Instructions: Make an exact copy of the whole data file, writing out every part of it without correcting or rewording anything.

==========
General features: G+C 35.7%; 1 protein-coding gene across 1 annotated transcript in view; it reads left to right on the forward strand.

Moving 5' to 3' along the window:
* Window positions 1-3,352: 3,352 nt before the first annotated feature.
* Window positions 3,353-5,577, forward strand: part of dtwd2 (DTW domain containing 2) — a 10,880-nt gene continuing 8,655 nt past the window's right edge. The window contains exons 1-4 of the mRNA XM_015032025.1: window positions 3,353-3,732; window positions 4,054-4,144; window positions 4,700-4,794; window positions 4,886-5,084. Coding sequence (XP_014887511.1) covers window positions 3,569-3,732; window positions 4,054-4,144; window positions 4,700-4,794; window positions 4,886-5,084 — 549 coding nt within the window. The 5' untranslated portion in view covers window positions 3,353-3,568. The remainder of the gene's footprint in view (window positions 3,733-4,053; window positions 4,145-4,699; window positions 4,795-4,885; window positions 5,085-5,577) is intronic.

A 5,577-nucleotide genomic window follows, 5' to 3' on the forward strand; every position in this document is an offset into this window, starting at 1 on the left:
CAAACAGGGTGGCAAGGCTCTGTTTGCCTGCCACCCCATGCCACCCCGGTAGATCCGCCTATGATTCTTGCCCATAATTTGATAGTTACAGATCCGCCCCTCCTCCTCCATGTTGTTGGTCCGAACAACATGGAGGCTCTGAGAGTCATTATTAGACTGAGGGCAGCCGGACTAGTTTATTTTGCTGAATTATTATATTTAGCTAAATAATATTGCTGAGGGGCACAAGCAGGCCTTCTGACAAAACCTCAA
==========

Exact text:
General features: G+C 35.7%; 1 protein-coding gene across 1 annotated transcript in view; it reads left to right on the forward strand.

Moving 5' to 3' along the window:
* Window positions 1-3,352: 3,352 nt before the first annotated feature.
* Window positions 3,353-5,577, forward strand: part of dtwd2 (DTW domain containing 2) — a 10,880-nt gene continuing 8,655 nt past the window's right edge. The window contains exons 1-4 of the mRNA XM_015032025.1: window positions 3,353-3,732; window positions 4,054-4,144; window positions 4,700-4,794; window positions 4,886-5,084. Coding sequence (XP_014887511.1) covers window positions 3,569-3,732; window positions 4,054-4,144; window positions 4,700-4,794; window positions 4,886-5,084 — 549 coding nt within the window. The 5' untranslated portion in view covers window positions 3,353-3,568. The remainder of the gene's footprint in view (window positions 3,733-4,053; window positions 4,145-4,699; window positions 4,795-4,885; window positions 5,085-5,577) is intronic.

A 5,577-nucleotide genomic window follows, 5' to 3' on the forward strand; every position in this document is an offset into this window, starting at 1 on the left:
CAAACAGGGTGGCAAGGCTCTGTTTGCCTGCCACCCCATGCCACCCCGGTAGATCCGCCTATGATTCTTGCCCATAATTTGATAGTTACAGATCCGCCCCTCCTCCTCCATGTTGTTGGTCCGAACAACATGGAGGCTCTGAGAGTCATTATTAGACTGAGGGCAGCCGGACTAGTTTATTTTGCTGAATTATTATATTTAGCTAAATAATATTGCTGAGGGGCACAAGCAGGCCTTCTGACAAAACCTCAA